Teilhard’s progress

Many scientists lament the apparent fulfillment of Fermi’s paradox, which states that as the universe rapidly expands, the likelihood of finding intelligent extraterrestrial life rapidly diminishes.

The point of discovery has passed, if, indeed, it ever occurred. Why should this perturb us? The 20th-century scientific community sought extraterrestrial life as the holy grail. Astronomer Carl Sagan established the SETI project, designing the odd information plates and accessories that would accompany the missions into outer space. Whether motivated by hubris (we humans are the definers of intelligence), delusion (they’re out there, I tell you!), bias (may technology be everywhere!), or revenge (there is no God, there is only the search), Sagan and many other scientists have lamented not finding anything.

The obverse is represented by the Catholic paleontologist and thinker Pierre Teilhard de Chardin (1881-1955), writing after the tumult of World War II, virtually rhapsodizing about the new astronomy’s revelations as a key to the philosophical understanding of the life force in the universe. Teilhard linked modern and post-war science to a theory of progress, and to social notions of the inevitable planetization of consciousness. His optimism was unflagging. He saw evolution not as halting jerks and missteps of mutation but as a mystical directionality of Noosgenesis, concentrated no longer in the stars and galaxies but here on a unique planet, within evolution as its greatest project, culminating in the consciousness of human beings (of “Man,” as he would say collectively).

Teilhard had, at any rate, reconciled himself to notion of a universe of concentrated but non-living matter. Perhaps his religious faith did not invite him to go further into the issue of extraterrestrial life. But he did not need to.

Teilhard saw the convergence of consciousness and forces of concentration (the latter mainly social) as positive signs that the technologies being rapidly invented and deployed evidence human cerebralization as a forerunner to human solidarity. Evolution had stopped making physical and biological progress and shifted, with human beings, to psychosocial progress.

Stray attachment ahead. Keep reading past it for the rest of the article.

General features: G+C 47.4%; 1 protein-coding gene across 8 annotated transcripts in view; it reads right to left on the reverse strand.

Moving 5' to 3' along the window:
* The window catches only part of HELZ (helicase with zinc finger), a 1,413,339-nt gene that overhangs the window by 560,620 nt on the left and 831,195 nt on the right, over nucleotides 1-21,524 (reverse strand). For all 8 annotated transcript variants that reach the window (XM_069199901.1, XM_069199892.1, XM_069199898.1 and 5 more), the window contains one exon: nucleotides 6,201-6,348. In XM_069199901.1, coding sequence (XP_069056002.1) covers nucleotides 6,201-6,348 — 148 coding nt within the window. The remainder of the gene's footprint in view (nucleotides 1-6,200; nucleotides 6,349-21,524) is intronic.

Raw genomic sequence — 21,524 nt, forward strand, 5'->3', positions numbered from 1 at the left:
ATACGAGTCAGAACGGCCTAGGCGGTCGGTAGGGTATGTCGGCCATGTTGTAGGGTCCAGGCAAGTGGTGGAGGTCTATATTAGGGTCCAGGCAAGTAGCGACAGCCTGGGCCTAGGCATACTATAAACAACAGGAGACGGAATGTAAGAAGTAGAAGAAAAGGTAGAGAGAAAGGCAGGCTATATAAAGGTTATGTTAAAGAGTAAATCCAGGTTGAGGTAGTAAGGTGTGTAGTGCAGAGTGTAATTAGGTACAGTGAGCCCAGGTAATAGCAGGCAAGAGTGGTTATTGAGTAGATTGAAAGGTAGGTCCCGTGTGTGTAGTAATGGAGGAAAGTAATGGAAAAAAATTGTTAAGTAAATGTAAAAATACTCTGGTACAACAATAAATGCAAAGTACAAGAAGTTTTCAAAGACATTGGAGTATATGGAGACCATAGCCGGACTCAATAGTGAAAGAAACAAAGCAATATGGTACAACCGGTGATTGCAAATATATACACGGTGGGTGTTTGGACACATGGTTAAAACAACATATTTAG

In his introduction to the English translation of Teilhard’s The Phenomenon of Man, Julian Huxley describes Teilhard’s views on evolution as

an anti-entropic process, running counter to the second law of thermodynamics with its degradation of energy and its tendency to uniformity. With the aid of the sun’s energy, biological evolution marches uphill, producing increased variety and high degrees of organization.

Despite the inimical uses of those very technologies, however, Teilhard saw technological advance as proof of humanity’s increasing ability to join in common goals which, he maintained, would eventually evolve into benign and positive expressions, what he called “complexifications.”

We may be reassured. The vast individual and social system by which we are enveloped does not threaten to crush us, neither does it seek to rob us of our soul. The energy emanating from it is free not only in the sense that it represents forces that can be used; it is moreover free because, in the Whole no less than in the least of its elements, it arises out of a state that grows ever more spiritualized. —The Formation of the Noosphere, 1947

Who today can make this boast for the benignity of technology? This is the old theory of progress refurbished for a post-War West, still in ascendancy as it was when the Enlightenment centered progress in reason and science and described humanity as increasing in Reason. Hegel, in turn gave Reason a “Spirit” as the crowning achievement of the Universe — an inversion of Teilhard’s later apex of the cone of the Noosphere. At this point, God need not be whispered about in his theology, being adequately reduced to that force of progress that empowers the philosophers and patrons of the modern state. Though Huxlley could not follow Teilhard’s Christocentric cosmology and its trappings.

Fortunately, perhaps, the universe does expand, and the hypothesized intelligent life quickly distances itself from eccentric humanity, especially from its ambitious apologists for modern thought. We are left to an unobserved fate, lamented by Sagan as leaving us “a little lonely.” The Dutch scientist Paul Crutzen has popularized the term Anthropocene to describe the geological era of today, marked by human destructiveness of a fragile little planet, a destructiveness perhaps unconsciously recognized as the probable direction of embraced progress by many scientists themselves — more consciously by famous Einstein and Oppehheimer, for example. Such was the very destructiveness Teilhard doggedly considered a product of human consciousness, evolving into something better.